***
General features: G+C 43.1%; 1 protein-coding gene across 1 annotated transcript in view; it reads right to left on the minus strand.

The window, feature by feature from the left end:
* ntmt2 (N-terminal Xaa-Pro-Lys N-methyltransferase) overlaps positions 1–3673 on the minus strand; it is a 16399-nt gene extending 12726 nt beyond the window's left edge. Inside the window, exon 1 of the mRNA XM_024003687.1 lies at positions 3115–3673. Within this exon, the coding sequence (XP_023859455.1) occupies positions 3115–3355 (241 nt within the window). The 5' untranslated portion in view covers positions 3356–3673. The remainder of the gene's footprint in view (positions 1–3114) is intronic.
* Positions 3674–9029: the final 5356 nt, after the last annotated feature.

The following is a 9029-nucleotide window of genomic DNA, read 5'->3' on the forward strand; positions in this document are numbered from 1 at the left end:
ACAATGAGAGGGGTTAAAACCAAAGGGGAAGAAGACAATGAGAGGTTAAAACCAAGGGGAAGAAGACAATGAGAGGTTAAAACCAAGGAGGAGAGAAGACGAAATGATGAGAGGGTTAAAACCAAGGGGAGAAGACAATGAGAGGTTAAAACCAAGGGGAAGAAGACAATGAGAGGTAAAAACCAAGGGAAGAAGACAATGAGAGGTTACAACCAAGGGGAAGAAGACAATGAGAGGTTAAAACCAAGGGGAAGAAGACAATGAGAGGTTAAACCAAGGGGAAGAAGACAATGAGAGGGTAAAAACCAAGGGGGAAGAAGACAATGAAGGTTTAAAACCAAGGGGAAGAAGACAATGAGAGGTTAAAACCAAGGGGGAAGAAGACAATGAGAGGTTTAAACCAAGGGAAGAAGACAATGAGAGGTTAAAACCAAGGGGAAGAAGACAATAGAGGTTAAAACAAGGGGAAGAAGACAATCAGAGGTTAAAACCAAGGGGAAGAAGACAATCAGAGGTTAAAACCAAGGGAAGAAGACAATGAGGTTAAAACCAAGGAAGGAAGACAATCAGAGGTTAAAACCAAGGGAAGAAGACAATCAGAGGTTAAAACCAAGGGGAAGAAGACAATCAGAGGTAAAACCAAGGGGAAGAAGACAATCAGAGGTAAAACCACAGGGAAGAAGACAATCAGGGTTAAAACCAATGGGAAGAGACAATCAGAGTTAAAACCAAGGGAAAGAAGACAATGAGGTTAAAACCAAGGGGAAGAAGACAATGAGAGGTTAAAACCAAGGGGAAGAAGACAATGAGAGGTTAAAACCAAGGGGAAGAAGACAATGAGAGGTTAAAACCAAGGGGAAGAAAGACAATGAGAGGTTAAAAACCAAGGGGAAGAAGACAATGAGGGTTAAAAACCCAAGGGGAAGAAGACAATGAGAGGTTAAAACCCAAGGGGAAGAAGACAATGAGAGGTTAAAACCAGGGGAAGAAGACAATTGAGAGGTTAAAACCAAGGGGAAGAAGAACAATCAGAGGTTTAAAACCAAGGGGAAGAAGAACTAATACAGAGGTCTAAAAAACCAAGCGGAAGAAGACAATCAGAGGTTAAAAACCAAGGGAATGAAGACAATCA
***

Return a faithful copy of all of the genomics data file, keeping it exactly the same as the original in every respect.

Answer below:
General features: G+C 43.1%; 1 protein-coding gene across 1 annotated transcript in view; it reads right to left on the minus strand.

The window, feature by feature from the left end:
* ntmt2 (N-terminal Xaa-Pro-Lys N-methyltransferase) overlaps positions 1–3673 on the minus strand; it is a 16399-nt gene extending 12726 nt beyond the window's left edge. Inside the window, exon 1 of the mRNA XM_024003687.1 lies at positions 3115–3673. Within this exon, the coding sequence (XP_023859455.1) occupies positions 3115–3355 (241 nt within the window). The 5' untranslated portion in view covers positions 3356–3673. The remainder of the gene's footprint in view (positions 1–3114) is intronic.
* Positions 3674–9029: the final 5356 nt, after the last annotated feature.

The following is a 9029-nucleotide window of genomic DNA, read 5'->3' on the forward strand; positions in this document are numbered from 1 at the left end:
ACAATGAGAGGGGTTAAAACCAAAGGGGAAGAAGACAATGAGAGGTTAAAACCAAGGGGAAGAAGACAATGAGAGGTTAAAACCAAGGAGGAGAGAAGACGAAATGATGAGAGGGTTAAAACCAAGGGGAGAAGACAATGAGAGGTTAAAACCAAGGGGAAGAAGACAATGAGAGGTAAAAACCAAGGGAAGAAGACAATGAGAGGTTACAACCAAGGGGAAGAAGACAATGAGAGGTTAAAACCAAGGGGAAGAAGACAATGAGAGGTTAAACCAAGGGGAAGAAGACAATGAGAGGGTAAAAACCAAGGGGGAAGAAGACAATGAAGGTTTAAAACCAAGGGGAAGAAGACAATGAGAGGTTAAAACCAAGGGGGAAGAAGACAATGAGAGGTTTAAACCAAGGGAAGAAGACAATGAGAGGTTAAAACCAAGGGGAAGAAGACAATAGAGGTTAAAACAAGGGGAAGAAGACAATCAGAGGTTAAAACCAAGGGGAAGAAGACAATCAGAGGTTAAAACCAAGGGAAGAAGACAATGAGGTTAAAACCAAGGAAGGAAGACAATCAGAGGTTAAAACCAAGGGAAGAAGACAATCAGAGGTTAAAACCAAGGGGAAGAAGACAATCAGAGGTAAAACCAAGGGGAAGAAGACAATCAGAGGTAAAACCACAGGGAAGAAGACAATCAGGGTTAAAACCAATGGGAAGAGACAATCAGAGTTAAAACCAAGGGAAAGAAGACAATGAGGTTAAAACCAAGGGGAAGAAGACAATGAGAGGTTAAAACCAAGGGGAAGAAGACAATGAGAGGTTAAAACCAAGGGGAAGAAGACAATGAGAGGTTAAAACCAAGGGGAAGAAAGACAATGAGAGGTTAAAAACCAAGGGGAAGAAGACAATGAGGGTTAAAAACCCAAGGGGAAGAAGACAATGAGAGGTTAAAACCCAAGGGGAAGAAGACAATGAGAGGTTAAAACCAGGGGAAGAAGACAATTGAGAGGTTAAAACCAAGGGGAAGAAGAACAATCAGAGGTTTAAAACCAAGGGGAAGAAGAACTAATACAGAGGTCTAAAAAACCAAGCGGAAGAAGACAATCAGAGGTTAAAAACCAAGGGAATGAAGACAATCA